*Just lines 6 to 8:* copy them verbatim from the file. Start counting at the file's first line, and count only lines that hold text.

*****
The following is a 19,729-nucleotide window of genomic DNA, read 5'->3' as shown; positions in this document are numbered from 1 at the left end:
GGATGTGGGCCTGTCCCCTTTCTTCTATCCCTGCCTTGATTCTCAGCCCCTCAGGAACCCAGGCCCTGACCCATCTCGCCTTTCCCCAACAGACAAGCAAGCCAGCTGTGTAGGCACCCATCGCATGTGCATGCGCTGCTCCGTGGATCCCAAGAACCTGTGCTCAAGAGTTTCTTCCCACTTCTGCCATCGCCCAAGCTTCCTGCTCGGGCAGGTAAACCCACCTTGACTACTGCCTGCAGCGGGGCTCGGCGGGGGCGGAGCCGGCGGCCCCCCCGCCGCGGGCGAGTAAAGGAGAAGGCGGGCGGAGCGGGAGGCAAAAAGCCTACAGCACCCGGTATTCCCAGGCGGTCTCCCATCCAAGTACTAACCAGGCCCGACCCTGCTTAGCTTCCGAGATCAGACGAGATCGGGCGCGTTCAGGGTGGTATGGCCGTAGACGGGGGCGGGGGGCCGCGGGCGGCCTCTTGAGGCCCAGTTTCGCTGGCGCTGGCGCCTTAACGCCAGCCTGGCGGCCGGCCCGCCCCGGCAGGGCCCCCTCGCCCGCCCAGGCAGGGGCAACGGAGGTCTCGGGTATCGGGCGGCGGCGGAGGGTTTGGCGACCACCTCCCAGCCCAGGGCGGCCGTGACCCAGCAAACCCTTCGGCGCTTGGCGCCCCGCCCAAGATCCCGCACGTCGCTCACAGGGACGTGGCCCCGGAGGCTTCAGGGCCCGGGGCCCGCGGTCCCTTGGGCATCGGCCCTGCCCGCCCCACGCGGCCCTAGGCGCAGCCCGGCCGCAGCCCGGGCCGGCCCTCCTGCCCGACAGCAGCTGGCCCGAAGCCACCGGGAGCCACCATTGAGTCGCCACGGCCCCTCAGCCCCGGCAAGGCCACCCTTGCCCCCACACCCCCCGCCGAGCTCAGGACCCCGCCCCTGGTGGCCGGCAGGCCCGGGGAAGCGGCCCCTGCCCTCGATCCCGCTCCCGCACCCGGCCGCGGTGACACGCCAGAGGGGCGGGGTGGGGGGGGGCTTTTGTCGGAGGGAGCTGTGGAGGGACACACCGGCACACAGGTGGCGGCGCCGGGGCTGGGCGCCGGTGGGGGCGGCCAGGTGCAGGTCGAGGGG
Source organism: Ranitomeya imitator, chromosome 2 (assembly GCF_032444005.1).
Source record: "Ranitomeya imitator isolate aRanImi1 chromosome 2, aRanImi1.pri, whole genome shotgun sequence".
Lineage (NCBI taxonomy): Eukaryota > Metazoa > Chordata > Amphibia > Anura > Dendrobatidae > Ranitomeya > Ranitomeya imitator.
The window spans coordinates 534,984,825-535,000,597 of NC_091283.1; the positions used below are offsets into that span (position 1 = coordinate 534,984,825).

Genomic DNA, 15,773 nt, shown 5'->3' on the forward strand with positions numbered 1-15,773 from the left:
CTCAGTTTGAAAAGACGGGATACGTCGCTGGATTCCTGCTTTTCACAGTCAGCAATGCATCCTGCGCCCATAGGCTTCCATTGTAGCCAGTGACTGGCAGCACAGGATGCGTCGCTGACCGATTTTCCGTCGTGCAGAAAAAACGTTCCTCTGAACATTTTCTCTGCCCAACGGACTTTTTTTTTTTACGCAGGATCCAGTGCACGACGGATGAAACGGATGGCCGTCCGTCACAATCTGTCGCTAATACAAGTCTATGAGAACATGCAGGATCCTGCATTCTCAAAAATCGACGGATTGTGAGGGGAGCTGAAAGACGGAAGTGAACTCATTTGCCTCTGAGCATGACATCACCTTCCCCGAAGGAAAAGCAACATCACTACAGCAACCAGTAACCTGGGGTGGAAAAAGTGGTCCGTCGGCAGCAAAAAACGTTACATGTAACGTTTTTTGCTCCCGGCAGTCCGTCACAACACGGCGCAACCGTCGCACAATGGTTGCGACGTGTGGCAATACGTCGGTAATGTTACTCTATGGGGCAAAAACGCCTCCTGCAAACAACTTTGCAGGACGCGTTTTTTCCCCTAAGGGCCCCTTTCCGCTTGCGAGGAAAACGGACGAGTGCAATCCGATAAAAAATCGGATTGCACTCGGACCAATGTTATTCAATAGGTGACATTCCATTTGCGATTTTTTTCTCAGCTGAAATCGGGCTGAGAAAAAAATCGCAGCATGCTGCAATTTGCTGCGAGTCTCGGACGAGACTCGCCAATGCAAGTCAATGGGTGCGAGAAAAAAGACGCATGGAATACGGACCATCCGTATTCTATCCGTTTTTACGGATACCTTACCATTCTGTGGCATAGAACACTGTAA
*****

The window spans coordinates 534,984,825-535,000,597 of NC_091283.1; the positions used below are offsets into that span (position 1 = coordinate 534,984,825).

Genomic DNA, 15,773 nt, shown 5'->3' on the forward strand with positions numbered 1-15,773 from the left:
CTCAGTTTGAAAAGACGGGATACGTCGCTGGATTCCTGCTTTTCACAGTCAGCAATGCATCCTGCGCCCATAGGCTTCCATTGTAGCCAGTGACTGGCAGCACAGGATGCGTCGCTGACCGATTTTCCGTCGTGCAGAAAAAACGTTCCTCTGAACATTTTCTCTGCCCAACGGACTTTTTTTTTTTACGCAGGATCCAGTGCACGACGGATGAAACGGATGGCCGTCCGTCACAATCTGTCGCTAATACAAGTCTATGAGAACATGCAGGATCCTGCATTCTCAAAAATCGACGGATTGTGAGGGGAGCTGAAAGACGGAAGTGAACTCATTTGCCTCTGAGCATGACATCACCTTCCCCGAAGGAAAAGCAACATCACTACAGCAACCAGTAACCTGGGGTGGAAAAAGTGGTCCGTCGGCAGCAAAAAACGTTACATGTAACGTTTTTTGCTCCCGGCAGTCCGTCACAACACGGCGCAACCGTCGCACAATGGTTGCGACGTGTGGCAATACGTCGGTAATGTTACTCTATGGGGCAAAAACGCCTCCTGCAAACAACTTTGCAGGACGCGTTTTTTCCCCTAAGGGCCCCTTTCCGCTTGCGAGGAAAACGGACGAGTGCAATCCGATAAAAAATCGGATTGCACTCGGACCAATGTTATTCAATAGGTGACATTCCATTTGCGATTTTTTTCTCAGCTGAAATCGGGCTGAGAAAAAAATCGCAGCATGCTGCAATTTGCTGCGAGTCTCGGACGAGACTCGCCAATGCAAGTCAATGGGTGCGAGAAAAAAGACGCATGGAATACGGACCATCCGTATTCTATCCGTTTTTACGGATACCTTACCATTCTGTGGCATAGAACACTGTAA